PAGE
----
Coming home: Former Wiess magisters return to Lovett
Lovett College saw plenty of new faces this school year, but not all the new kids on the block were students. August marked the beginning of Michael Gustin and Denise Klein's first school year as Lovett magisters, after being associates at the college for 18 years. They live with their shy black labrador Walter and enliven the new house by hosting Lovetteers for summer barbecues and "Bachelor in Paradise" watch events.
“We’ve always felt like the downstairs of the magisters’ house is an extension of the college, so we like to have students over as much as we can," Klein said.
Being a magister is an exciting but not entirely new experience, as they served in the same capacity at Wiess College roughly eight years ago. For their second term, they recognize that plenty has changed — including the title of the job to “magister” from “master” — and they’re more than willing to experiment.
“You know, this is not Wiess,” Gustin, a professor of biosciences, said. “This is a very different culture, so we’re also looking for ideas from students, what kind of events they would like to have.”
But the two also said they want to reignite some of their past traditions. Klein, a pharmaceutical professional, said that she’s looking forward to bringing back the tea parties they held while at Wiess. She said having the students over for tea or small groups dinners allows her to get to know them better.
“It takes me a little longer to know the students than it does [Gustin], because he memorizes names before they come,” Klein said. “But I have to talk to them, find out where they’re from, what their interests are, and that’s how I do it.”
Gustin said that a couple students have already approached him with passion pitches; his own ideas vary from inclusivity to a new bowling alley in the basement.
“We’re trying to represent what the administration wants and what the students want,” Gustin said. “We’re trying to empower students to experiment and try things and have their own agency.”
Gustin said that engagement occurs at every level, including in response to his pitch for a new bowling alley. Gustin said that he came up with the idea while Lovett President Chloe Oani was showing him around the basement, and it snowballed from there. According to Gustin, Beth Leaver, operations director from Housing and Dining, told him she overheard students in the Gibbs Recreation and Wellness Center talking about the potential Lovett bowling alley.
“In my own sort of creative process, I try to come up with peak experiences, slightly out of the ordinary things to do,” Gustin said. “Crazy, but good crazy.”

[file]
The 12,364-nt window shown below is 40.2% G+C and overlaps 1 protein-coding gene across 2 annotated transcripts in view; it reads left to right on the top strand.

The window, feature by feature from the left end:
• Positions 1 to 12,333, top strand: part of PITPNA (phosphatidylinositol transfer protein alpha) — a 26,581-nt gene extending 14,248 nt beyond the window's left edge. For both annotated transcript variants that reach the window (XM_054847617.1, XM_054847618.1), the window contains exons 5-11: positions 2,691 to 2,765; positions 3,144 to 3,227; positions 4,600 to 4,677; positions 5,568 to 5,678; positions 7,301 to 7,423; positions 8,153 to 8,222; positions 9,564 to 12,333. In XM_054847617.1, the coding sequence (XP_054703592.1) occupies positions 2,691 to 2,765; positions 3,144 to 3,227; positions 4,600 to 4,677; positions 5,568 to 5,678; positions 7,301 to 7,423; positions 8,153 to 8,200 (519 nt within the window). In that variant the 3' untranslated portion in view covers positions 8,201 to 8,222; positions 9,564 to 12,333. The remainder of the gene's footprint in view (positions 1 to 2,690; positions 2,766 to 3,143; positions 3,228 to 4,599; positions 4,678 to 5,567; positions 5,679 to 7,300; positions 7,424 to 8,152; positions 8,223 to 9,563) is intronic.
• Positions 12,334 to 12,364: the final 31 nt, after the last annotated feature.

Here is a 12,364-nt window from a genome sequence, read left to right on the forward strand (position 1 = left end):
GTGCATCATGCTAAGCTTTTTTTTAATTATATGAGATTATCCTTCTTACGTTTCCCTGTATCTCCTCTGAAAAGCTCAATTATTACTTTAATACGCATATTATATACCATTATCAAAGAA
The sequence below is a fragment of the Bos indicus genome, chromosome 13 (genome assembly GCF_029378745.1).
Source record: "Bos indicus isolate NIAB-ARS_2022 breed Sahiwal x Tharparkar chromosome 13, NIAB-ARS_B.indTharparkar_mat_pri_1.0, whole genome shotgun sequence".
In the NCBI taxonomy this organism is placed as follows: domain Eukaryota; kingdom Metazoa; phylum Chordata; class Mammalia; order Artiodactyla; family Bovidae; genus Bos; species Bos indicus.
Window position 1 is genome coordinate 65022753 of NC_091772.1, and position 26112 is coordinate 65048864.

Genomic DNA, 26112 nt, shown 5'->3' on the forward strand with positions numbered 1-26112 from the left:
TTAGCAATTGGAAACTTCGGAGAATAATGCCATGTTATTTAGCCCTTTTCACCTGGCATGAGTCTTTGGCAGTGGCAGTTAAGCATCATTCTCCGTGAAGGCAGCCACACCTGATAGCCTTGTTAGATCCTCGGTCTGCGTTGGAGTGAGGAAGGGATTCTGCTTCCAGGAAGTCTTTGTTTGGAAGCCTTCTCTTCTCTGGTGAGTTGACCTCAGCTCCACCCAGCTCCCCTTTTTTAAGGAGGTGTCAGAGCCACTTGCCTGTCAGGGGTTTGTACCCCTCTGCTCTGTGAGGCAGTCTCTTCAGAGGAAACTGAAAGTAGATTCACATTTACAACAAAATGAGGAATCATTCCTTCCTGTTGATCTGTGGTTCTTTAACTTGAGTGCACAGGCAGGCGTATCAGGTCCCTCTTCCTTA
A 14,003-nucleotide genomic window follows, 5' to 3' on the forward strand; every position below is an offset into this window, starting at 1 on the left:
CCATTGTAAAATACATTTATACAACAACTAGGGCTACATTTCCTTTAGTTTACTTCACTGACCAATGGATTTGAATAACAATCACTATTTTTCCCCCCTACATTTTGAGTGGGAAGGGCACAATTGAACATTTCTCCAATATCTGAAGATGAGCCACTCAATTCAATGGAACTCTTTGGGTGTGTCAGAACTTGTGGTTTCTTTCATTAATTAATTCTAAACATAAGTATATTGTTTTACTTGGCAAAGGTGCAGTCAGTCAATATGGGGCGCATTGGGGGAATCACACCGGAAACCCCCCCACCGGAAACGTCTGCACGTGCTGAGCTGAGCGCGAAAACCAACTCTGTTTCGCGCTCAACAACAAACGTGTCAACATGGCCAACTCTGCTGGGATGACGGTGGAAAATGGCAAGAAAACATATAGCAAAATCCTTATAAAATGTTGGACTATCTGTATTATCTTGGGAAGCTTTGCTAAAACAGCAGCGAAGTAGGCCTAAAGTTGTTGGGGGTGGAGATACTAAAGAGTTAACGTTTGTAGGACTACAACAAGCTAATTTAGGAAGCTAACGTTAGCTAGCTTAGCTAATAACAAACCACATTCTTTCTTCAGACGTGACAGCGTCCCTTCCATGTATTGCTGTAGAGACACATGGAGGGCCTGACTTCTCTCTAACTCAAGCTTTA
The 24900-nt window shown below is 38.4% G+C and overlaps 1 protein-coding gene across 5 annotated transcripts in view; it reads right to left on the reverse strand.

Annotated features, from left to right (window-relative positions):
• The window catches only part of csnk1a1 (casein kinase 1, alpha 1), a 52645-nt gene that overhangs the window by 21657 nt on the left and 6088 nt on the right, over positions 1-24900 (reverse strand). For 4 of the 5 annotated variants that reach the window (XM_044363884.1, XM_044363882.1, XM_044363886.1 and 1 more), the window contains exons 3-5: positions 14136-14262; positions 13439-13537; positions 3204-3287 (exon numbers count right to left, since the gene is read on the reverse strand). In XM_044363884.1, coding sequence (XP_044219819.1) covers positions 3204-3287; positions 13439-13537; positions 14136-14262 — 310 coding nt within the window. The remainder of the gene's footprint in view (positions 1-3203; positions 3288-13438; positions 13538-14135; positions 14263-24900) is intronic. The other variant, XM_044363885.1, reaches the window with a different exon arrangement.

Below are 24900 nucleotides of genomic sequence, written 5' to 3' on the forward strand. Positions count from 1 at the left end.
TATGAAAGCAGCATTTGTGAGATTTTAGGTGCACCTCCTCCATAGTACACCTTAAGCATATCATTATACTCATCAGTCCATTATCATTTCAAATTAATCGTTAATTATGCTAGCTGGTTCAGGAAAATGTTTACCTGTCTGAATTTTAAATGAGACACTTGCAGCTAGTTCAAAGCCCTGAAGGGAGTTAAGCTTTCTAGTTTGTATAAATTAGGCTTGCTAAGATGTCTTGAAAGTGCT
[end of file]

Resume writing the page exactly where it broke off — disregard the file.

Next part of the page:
Last year, Hanszen College and Sid Richardson College were also both looking for new magisters. According to Klein, they felt a connection to Lovett after being associates there prior to their tenure at Wiess.
Gustin said he feels that Lovett is one of the most engaged colleges at Rice.
“A residential college [is] actually not exactly the best fit for everyone,” Gustin said. “There are some people who think, ‘It's a little too fishbowl-like to me. I don’t want people to know my business so much,’ or whatever. But having said that, as an overall average, there is a very high level of engagement with how the college works [here at Lovett].”
Klein and Gustin said that they believe that the president acts as the head of the college, not the magisters.
"We have a really strong president in Chloe Oani,” Gustin said. “To have such great leadership in college and to come into a situation where you’re warmly welcomed, you can’t ask for more.”
Klein said that she believes the high level of engagement among students is partly because of how the college government is structured.
“What we’re finding is that they have a committee for everything,” Klein said. “Which is great, because everyone's involved.”
Those committees range from social event coordinators to a committee dedicated to maintaining a pile of bananas in their commons. Gustin said that while the magisters are available to help advise and support students, it is the students themselves that drive the emergent culture.
“When you come in as a magister, there's no game plan, there's no manual,” Klein said. “You're experimenting. And when we got that concept down, we could figure out exactly how we could better support the college.
Editor-in-Chief Christina Tan contributed to this article.
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